A bushel of corn is traded on the basis of 56 lbs. per bushel. A bushel of corn at 15.5% moisture contains 47.32 lbs. of dry matter and 8.68 lbs. of water. This is an important concept to remember because as corn becomes drier you are actually delivering more dry matter to the market and less water weight. While delivering bushels to the market at optimum moisture is important, it is only one of the factors determining moisture levels of corn going into storage.
According to Bill Wilcke, Extension Researcher at the University of Minnesota, corn stored up to 6 months should be dried to 15% moisture. Corn stored from 6 to 12 months should be dried to 14% moisture and corn stored for more than 12 months should be dried to 13% moisture. Due to temperature changes and moisture migration in the grain, storage structures must have adequate flooring and air movement to prevent grain from going out of condition. Fines must also be removed by prescreening or removing centers from bins.
Figure 1. Thorough management of grain moisture is critical to maximizing profitability when marketing grain.
Overdrying corn can lead to significant dollars lost due to added expense and less bushels to sell in the market. At 15.5% moisture and a market price of $3, a bushel of corn is worth 6.34 cents per lb. of dry matter. This same corn at $5 per bushel is worth 10.57 cents per lb. of dry matter.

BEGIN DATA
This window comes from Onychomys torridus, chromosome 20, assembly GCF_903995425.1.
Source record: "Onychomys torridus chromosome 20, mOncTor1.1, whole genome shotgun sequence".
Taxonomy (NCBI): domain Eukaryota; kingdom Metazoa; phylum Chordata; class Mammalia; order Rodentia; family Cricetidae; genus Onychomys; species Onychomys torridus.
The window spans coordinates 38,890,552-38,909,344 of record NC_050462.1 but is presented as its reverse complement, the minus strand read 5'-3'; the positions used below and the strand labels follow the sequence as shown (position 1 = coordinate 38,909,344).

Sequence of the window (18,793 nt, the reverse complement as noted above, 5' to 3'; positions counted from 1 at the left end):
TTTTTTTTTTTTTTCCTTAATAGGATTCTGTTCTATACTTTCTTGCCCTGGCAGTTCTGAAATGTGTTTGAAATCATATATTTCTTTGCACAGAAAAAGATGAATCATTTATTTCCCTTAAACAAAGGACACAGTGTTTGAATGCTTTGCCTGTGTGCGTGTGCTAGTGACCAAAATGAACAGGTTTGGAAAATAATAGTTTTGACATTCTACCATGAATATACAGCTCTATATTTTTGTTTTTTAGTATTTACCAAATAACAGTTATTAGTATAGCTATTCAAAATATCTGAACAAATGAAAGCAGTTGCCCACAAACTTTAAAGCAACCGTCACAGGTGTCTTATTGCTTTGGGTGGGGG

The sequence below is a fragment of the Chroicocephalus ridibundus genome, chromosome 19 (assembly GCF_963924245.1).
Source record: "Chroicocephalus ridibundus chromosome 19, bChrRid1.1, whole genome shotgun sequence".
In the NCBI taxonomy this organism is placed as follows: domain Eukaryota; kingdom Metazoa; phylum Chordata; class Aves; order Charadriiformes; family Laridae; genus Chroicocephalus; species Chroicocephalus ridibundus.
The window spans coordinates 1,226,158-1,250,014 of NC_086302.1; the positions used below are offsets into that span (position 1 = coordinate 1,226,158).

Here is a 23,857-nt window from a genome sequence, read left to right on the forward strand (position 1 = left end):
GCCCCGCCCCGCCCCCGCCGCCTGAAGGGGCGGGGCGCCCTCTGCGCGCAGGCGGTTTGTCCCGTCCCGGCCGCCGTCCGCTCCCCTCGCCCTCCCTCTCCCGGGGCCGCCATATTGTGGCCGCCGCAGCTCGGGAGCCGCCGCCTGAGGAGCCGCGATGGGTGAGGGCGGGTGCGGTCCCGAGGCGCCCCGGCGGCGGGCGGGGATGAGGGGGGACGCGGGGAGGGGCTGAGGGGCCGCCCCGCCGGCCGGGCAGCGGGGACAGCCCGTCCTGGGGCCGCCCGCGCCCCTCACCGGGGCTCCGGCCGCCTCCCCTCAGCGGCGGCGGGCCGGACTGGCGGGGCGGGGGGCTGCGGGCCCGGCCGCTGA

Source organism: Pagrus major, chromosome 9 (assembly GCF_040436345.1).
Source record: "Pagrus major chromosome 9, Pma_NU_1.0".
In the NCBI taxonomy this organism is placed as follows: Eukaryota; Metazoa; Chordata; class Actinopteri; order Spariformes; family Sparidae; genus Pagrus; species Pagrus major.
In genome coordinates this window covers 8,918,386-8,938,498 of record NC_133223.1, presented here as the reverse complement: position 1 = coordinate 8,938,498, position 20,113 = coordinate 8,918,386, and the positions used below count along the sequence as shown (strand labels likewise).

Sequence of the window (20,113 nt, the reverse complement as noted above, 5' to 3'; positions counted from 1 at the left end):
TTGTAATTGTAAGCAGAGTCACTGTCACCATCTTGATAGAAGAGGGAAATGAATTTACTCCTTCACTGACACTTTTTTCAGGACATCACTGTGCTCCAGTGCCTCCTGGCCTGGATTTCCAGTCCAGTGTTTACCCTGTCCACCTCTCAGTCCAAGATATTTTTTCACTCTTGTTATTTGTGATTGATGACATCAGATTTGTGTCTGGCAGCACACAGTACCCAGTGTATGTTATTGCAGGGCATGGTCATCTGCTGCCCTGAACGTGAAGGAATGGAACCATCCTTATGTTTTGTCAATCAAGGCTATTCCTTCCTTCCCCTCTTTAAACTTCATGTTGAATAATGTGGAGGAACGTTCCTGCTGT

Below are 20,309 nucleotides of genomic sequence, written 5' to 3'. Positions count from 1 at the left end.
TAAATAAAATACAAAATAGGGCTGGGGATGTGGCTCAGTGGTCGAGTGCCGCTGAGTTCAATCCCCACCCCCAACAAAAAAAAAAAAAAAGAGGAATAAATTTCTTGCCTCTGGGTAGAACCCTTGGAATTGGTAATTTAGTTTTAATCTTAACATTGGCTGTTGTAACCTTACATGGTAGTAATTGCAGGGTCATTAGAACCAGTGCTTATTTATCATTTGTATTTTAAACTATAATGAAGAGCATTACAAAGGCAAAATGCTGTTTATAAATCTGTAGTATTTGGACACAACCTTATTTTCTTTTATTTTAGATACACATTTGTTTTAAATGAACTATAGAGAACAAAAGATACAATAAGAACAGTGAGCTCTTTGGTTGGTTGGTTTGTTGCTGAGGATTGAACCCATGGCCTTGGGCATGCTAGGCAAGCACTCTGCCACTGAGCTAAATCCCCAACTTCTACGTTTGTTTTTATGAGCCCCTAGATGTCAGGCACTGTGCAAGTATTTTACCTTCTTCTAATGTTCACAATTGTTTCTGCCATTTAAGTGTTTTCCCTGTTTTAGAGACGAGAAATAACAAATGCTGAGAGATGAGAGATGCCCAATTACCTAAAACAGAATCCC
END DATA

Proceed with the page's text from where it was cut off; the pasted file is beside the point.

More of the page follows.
If your goal is to store and market corn at 14.5% moisture and it is inadvertently dried 1 point less (13.5%) you have given up 3.8 cents/bu in today's market (corn at $3.25 /bu). The drying cost for the extra point would be 0.02 gallons of propane at $1.50/gallon, which is 3 cents.
In this previous calculation you can see that fine-tuning the grain drying operation with extra attention and/or extra investment is worth over 8 cents per bushel. Consequently, a farmer harvesting and drying 100,000 bushels of corn and missing the mark by 1 percentage point of moisture will leave over $6,500 on the table.